Unlike the Mortgage Choice Act of 2015 (H.R. 685), which the House passed in April 2015 (and prior versions were also passed by the House), the draft bill would not exclude from points and fees any fees or premiums for title examination, title insurance or similar purposes when received by an affiliate of the creditor. Current law excludes such fees and premiums from points and fees if received by a party that is not an affiliate of the creditor, even if the fees and premiums are the same as or exceed the fees and premiums that would be charged by an affiliate of the creditor. However, Section 107 would require the Comptroller General of the United States, who is the head of the Government Accountability Office (GAO), to conduct a study on various access to credit issues and also “on the ability of affiliated lenders to provide mortgage credit.” The study may be a compromise approach to address the different treatment of title charges, and certain other real estate related charges, for points and fees purposes based on whether the charges are received by an affiliate or non-affiliate of the creditor.
Studies. Among other provisions, the draft bill also would (1) require the GAO to conduct a study and provide a report to Congress regarding whether the data published under the Home Mortgage Disclosure Act (HMDA) creates various privacy and identity theft risks (Section 111), and (2) require the federal banking agencies to conduct a joint study and provide a report to Congress regarding the appropriate capital requirements for mortgage servicing assets of banking institutions, including the effect of the Basel III capital requirements. The HMDA data study likely is intended to address the expanded data reporting requirements under Dodd-Frank that are expected to be finalized later this year when the CFPB adopts the final version of a rule proposed by the CFPB in July 2014 and published in the Federal Register in August 2014. The industry has raised privacy concerns regarding the expanded data elements, and a backdrop to the concerns is a GAO findingthat the CFPB needs to improve its privacy and data security procedures.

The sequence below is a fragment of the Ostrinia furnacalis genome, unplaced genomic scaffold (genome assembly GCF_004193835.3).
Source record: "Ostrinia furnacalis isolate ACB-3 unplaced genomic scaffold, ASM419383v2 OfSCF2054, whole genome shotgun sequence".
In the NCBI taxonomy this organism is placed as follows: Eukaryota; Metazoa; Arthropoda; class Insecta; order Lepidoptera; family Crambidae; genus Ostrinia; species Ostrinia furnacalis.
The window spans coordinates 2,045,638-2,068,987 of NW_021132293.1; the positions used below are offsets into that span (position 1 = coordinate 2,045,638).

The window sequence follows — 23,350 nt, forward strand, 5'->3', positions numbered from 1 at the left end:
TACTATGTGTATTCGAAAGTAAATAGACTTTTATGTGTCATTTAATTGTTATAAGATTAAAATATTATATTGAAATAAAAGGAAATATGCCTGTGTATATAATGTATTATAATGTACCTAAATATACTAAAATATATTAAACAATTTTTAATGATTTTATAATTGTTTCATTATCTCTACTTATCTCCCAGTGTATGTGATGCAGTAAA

CFPB Spring 2015 Agenda: Significant Rulemaking Actions on the Horizon
Just in time for the holiday weekend, the CFPB released its Spring 2015 rulemaking agenda last Friday. The agenda sets the following timetables:
Debt collection. In November 2013, the CFPB issued an Advance Notice of Proposed Rulemaking concerning debt collection. The agenda indicates that further prerule activities, which are expected to involve the convening of a SBREFA panel, will occur in December 2015. The CFPB had indicated in its prior agenda that further prerule activities would occur in April 2015.